Another important indicator is the recognition in the US political debate that the strength of the Chinese response is an economic threat to the US. The fear is growing that the resistance to change in the US may leave that economy floundering in what will be the largest economic transformation in history. As argued by Tom Friedman in the column referred to earlier, while America is currently strong on innovation, research ultimately follows the market. Friedman pointed out that “America’s premier solar equipment maker, Applied Materials, is about to open the world’s largest privately funded solar research facility — in Xian, China.”
The goal posts are also shifting in the science. An increasing number of scientists are coming to the view that the global CO2 target should be closer to 350ppm rather than 450ppm. In recent months we’ve seen this get global credence in response to the 350.org campaign, with eminent figures like the climate economist Nicholas Stern and the IPCC Chair Pachauri coming out in personal support of the 350 target. They would both be well aware that such a target would require cuts far more dramatic than anything on the table now. With such a goal, the task becomes the elimination of net CO2 emissions from the economy rather than their reduction.
At a deeper level, Stern also lent his considerable intellectual weight to the debate on economic growth, stating what was previously heresy – that economic growth itself must now be questioned. He recently put the case that there were probably only 20 years left for further economic growth before the earth was full.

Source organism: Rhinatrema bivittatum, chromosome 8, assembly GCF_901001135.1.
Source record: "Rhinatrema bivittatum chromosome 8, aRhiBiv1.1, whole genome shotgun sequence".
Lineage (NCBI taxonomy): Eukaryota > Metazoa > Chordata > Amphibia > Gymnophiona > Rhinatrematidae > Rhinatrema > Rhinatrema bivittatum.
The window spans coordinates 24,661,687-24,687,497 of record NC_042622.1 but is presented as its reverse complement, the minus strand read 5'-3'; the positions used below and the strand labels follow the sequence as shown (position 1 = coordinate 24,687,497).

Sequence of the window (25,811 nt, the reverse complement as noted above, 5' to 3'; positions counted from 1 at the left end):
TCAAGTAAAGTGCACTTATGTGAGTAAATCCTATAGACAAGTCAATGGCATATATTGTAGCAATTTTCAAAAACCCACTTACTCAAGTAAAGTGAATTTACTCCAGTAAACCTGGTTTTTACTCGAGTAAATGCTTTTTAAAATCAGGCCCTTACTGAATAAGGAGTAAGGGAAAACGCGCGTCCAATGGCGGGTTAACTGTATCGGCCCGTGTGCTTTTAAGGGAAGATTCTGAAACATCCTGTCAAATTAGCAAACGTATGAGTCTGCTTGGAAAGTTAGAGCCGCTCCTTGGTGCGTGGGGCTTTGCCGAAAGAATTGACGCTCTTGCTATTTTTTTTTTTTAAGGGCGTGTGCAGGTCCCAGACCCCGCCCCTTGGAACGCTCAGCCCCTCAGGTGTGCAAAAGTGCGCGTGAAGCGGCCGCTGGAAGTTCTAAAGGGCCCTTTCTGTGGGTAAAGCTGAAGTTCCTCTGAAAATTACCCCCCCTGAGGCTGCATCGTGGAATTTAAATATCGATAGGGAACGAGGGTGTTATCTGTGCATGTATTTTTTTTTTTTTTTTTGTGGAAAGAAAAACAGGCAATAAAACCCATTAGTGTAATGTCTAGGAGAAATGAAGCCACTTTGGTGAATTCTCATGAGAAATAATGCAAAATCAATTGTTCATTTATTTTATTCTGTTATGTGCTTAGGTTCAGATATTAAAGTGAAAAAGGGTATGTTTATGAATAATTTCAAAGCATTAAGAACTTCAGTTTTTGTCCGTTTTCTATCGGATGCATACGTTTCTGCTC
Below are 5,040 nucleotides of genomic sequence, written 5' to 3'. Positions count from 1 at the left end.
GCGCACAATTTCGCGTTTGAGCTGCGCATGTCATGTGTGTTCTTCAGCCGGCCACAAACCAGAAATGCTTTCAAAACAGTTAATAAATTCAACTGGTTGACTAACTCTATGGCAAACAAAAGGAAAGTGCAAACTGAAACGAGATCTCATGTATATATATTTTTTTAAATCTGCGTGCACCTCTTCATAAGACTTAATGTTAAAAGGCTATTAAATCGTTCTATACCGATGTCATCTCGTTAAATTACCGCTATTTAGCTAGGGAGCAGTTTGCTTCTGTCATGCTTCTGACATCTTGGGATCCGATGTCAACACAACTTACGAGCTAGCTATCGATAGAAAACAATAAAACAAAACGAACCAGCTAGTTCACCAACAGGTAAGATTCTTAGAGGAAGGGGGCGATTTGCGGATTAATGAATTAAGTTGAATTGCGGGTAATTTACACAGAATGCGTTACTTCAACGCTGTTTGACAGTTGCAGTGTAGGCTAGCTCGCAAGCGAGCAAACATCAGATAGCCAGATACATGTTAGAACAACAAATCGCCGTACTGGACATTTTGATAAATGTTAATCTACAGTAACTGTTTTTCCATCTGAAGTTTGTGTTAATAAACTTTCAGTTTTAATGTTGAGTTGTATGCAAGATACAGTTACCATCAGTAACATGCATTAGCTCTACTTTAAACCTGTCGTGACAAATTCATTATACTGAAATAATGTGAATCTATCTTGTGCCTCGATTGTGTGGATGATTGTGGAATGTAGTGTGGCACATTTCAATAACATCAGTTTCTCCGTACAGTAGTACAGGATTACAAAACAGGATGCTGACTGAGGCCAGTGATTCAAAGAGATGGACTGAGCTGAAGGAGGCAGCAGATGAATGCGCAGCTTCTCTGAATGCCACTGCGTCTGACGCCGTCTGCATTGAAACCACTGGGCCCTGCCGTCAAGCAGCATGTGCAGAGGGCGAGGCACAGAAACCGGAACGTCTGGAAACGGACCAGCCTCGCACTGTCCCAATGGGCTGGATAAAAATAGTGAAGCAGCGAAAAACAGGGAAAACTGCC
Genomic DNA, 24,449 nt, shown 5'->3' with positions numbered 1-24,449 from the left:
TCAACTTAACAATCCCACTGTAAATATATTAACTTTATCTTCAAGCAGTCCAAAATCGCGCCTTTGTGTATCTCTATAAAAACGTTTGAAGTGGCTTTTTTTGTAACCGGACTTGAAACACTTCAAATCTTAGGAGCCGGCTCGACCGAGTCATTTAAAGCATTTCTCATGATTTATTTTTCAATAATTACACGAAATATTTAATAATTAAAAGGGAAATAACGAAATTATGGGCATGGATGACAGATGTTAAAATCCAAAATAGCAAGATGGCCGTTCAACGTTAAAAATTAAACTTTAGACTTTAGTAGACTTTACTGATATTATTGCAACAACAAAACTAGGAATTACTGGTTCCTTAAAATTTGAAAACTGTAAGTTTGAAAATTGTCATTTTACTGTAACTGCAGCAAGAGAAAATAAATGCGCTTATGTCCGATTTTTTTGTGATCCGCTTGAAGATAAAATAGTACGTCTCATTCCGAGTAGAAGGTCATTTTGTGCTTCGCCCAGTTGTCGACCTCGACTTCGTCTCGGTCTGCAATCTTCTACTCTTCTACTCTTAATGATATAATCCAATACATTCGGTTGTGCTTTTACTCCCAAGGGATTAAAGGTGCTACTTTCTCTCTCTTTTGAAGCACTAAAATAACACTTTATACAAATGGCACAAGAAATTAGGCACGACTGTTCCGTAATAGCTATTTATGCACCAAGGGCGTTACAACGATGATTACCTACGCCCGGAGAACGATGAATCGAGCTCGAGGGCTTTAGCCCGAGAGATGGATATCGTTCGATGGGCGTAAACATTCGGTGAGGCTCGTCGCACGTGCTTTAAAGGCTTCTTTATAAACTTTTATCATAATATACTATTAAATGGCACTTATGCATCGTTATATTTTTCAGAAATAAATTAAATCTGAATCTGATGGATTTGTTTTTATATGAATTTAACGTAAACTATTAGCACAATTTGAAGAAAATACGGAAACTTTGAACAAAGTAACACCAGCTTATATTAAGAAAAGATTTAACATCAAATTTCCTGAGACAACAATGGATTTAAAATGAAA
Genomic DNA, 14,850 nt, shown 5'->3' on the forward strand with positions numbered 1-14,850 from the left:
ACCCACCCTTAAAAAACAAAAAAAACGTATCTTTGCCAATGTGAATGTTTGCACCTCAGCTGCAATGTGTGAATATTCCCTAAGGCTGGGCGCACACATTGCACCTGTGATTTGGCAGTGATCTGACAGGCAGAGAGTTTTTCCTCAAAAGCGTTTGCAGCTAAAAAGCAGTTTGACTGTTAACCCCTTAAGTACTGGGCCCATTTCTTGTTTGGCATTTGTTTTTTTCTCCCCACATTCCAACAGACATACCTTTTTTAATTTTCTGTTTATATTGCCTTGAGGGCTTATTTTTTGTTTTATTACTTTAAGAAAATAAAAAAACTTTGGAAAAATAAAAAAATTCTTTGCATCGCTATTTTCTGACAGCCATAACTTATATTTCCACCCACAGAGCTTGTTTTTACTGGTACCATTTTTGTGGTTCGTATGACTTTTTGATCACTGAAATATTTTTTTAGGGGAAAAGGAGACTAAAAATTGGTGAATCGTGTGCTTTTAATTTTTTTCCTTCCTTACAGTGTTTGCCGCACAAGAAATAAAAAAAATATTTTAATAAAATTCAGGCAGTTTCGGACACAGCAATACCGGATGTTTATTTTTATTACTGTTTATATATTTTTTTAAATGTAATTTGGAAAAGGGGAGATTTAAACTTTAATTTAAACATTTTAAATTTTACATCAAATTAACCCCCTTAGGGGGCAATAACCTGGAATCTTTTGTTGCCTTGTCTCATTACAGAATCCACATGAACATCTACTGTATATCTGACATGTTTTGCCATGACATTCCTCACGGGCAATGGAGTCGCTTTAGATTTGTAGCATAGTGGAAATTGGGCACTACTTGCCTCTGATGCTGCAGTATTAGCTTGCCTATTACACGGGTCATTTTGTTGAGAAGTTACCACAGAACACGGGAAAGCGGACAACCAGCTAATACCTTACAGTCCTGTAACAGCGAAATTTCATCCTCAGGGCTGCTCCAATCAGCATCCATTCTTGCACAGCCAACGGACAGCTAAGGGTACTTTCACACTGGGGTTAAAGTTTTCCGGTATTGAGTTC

Equally important as these scientific and political developments are shifts in the business community. While debates are raging in Western economies including in the US, Japan and Australia on climate policy, there are signs of a profound underlying shift emerging in corporate attitudes. Symbolising this in the United States is the rapid withdrawal of major companies from the US Chamber of Commerce over their lobbying against action to regulate greenhouse gases. In recent weeks, major corporates such as PG&E and Apple have resigned, Nike has quit the Board of the organisation and GE and Johnson & Johnson have both publicly distanced themselves from the Chamber’s anti-climate action lobbying efforts.